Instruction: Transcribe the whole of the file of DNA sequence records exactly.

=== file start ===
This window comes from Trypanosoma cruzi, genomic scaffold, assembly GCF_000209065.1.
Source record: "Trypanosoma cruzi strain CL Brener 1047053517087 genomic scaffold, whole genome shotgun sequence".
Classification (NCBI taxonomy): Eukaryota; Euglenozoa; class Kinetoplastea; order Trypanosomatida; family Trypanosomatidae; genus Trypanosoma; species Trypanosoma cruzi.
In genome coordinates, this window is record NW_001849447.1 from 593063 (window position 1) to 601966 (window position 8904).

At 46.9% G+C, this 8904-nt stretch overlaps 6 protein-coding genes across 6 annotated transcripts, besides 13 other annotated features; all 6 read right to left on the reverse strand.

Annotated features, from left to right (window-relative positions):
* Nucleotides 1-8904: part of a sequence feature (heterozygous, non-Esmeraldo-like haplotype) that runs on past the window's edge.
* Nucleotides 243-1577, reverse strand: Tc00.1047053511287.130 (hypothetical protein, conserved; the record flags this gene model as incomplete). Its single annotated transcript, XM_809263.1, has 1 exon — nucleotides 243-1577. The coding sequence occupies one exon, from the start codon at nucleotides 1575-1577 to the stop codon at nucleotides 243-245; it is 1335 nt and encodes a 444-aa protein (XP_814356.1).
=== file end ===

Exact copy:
This window comes from Trypanosoma cruzi, genomic scaffold, assembly GCF_000209065.1.
Source record: "Trypanosoma cruzi strain CL Brener 1047053517087 genomic scaffold, whole genome shotgun sequence".
Classification (NCBI taxonomy): Eukaryota; Euglenozoa; class Kinetoplastea; order Trypanosomatida; family Trypanosomatidae; genus Trypanosoma; species Trypanosoma cruzi.
In genome coordinates, this window is record NW_001849447.1 from 593063 (window position 1) to 601966 (window position 8904).

At 46.9% G+C, this 8904-nt stretch overlaps 6 protein-coding genes across 6 annotated transcripts, besides 13 other annotated features; all 6 read right to left on the reverse strand.

Annotated features, from left to right (window-relative positions):
* Nucleotides 1-8904: part of a sequence feature (heterozygous, non-Esmeraldo-like haplotype) that runs on past the window's edge.
* Nucleotides 243-1577, reverse strand: Tc00.1047053511287.130 (hypothetical protein, conserved; the record flags this gene model as incomplete). Its single annotated transcript, XM_809263.1, has 1 exon — nucleotides 243-1577. The coding sequence occupies one exon, from the start codon at nucleotides 1575-1577 to the stop codon at nucleotides 243-245; it is 1335 nt and encodes a 444-aa protein (XP_814356.1).